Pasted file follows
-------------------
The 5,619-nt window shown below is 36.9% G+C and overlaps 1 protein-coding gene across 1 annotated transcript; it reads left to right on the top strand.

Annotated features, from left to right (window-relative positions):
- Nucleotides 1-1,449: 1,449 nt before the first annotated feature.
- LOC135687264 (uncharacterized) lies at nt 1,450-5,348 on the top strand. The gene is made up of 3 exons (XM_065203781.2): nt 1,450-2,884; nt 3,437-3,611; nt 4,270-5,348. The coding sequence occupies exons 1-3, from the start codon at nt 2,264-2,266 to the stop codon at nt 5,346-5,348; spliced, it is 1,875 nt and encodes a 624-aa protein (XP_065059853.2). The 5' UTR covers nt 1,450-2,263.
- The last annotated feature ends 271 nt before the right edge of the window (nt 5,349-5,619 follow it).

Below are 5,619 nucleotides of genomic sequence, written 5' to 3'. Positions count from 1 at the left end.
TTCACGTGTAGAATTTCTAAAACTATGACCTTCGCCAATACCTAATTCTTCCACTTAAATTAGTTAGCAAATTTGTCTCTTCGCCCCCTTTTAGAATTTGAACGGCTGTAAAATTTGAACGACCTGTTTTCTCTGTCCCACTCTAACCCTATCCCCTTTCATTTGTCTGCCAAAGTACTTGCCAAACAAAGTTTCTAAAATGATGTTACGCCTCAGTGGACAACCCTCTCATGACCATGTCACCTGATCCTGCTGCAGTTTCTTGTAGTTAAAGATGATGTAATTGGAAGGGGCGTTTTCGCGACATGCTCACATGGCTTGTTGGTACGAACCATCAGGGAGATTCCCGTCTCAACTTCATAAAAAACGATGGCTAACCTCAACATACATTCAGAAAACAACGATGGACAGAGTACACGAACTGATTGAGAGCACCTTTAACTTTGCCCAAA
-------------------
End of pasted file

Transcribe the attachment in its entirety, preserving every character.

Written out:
The 5,619-nt window shown below is 36.9% G+C and overlaps 1 protein-coding gene across 1 annotated transcript; it reads left to right on the top strand.

Annotated features, from left to right (window-relative positions):
- Nucleotides 1-1,449: 1,449 nt before the first annotated feature.
- LOC135687264 (uncharacterized) lies at nt 1,450-5,348 on the top strand. The gene is made up of 3 exons (XM_065203781.2): nt 1,450-2,884; nt 3,437-3,611; nt 4,270-5,348. The coding sequence occupies exons 1-3, from the start codon at nt 2,264-2,266 to the stop codon at nt 5,346-5,348; spliced, it is 1,875 nt and encodes a 624-aa protein (XP_065059853.2). The 5' UTR covers nt 1,450-2,263.
- The last annotated feature ends 271 nt before the right edge of the window (nt 5,349-5,619 follow it).

Below are 5,619 nucleotides of genomic sequence, written 5' to 3'. Positions count from 1 at the left end.
TTCACGTGTAGAATTTCTAAAACTATGACCTTCGCCAATACCTAATTCTTCCACTTAAATTAGTTAGCAAATTTGTCTCTTCGCCCCCTTTTAGAATTTGAACGGCTGTAAAATTTGAACGACCTGTTTTCTCTGTCCCACTCTAACCCTATCCCCTTTCATTTGTCTGCCAAAGTACTTGCCAAACAAAGTTTCTAAAATGATGTTACGCCTCAGTGGACAACCCTCTCATGACCATGTCACCTGATCCTGCTGCAGTTTCTTGTAGTTAAAGATGATGTAATTGGAAGGGGCGTTTTCGCGACATGCTCACATGGCTTGTTGGTACGAACCATCAGGGAGATTCCCGTCTCAACTTCATAAAAAACGATGGCTAACCTCAACATACATTCAGAAAACAACGATGGACAGAGTACACGAACTGATTGAGAGCACCTTTAACTTTGCCCAAA